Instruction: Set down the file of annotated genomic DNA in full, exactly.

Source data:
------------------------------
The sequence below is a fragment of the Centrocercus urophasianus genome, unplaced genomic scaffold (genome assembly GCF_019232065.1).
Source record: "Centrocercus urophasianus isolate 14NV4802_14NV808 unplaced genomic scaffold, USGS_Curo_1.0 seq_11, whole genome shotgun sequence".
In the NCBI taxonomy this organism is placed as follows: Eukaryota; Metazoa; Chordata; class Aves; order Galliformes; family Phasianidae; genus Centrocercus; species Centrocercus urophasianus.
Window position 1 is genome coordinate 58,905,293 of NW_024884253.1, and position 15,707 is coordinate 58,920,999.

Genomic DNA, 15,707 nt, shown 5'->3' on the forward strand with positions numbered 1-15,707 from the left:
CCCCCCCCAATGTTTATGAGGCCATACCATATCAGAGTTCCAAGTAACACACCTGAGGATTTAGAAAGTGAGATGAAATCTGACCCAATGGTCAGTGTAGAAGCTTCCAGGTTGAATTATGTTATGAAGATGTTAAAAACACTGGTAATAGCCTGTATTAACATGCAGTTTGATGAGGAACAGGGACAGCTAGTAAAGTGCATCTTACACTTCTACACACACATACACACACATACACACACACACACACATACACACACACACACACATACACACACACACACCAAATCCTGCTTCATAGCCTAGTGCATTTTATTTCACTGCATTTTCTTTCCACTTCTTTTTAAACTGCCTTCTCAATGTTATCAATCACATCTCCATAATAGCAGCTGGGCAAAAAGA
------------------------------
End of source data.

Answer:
The sequence below is a fragment of the Centrocercus urophasianus genome, unplaced genomic scaffold (genome assembly GCF_019232065.1).
Source record: "Centrocercus urophasianus isolate 14NV4802_14NV808 unplaced genomic scaffold, USGS_Curo_1.0 seq_11, whole genome shotgun sequence".
In the NCBI taxonomy this organism is placed as follows: Eukaryota; Metazoa; Chordata; class Aves; order Galliformes; family Phasianidae; genus Centrocercus; species Centrocercus urophasianus.
Window position 1 is genome coordinate 58,905,293 of NW_024884253.1, and position 15,707 is coordinate 58,920,999.

Genomic DNA, 15,707 nt, shown 5'->3' on the forward strand with positions numbered 1-15,707 from the left:
CCCCCCCCAATGTTTATGAGGCCATACCATATCAGAGTTCCAAGTAACACACCTGAGGATTTAGAAAGTGAGATGAAATCTGACCCAATGGTCAGTGTAGAAGCTTCCAGGTTGAATTATGTTATGAAGATGTTAAAAACACTGGTAATAGCCTGTATTAACATGCAGTTTGATGAGGAACAGGGACAGCTAGTAAAGTGCATCTTACACTTCTACACACACATACACACACATACACACACACACACACATACACACACACACACACATACACACACACACACCAAATCCTGCTTCATAGCCTAGTGCATTTTATTTCACTGCATTTTCTTTCCACTTCTTTTTAAACTGCCTTCTCAATGTTATCAATCACATCTCCATAATAGCAGCTGGGCAAAAAGA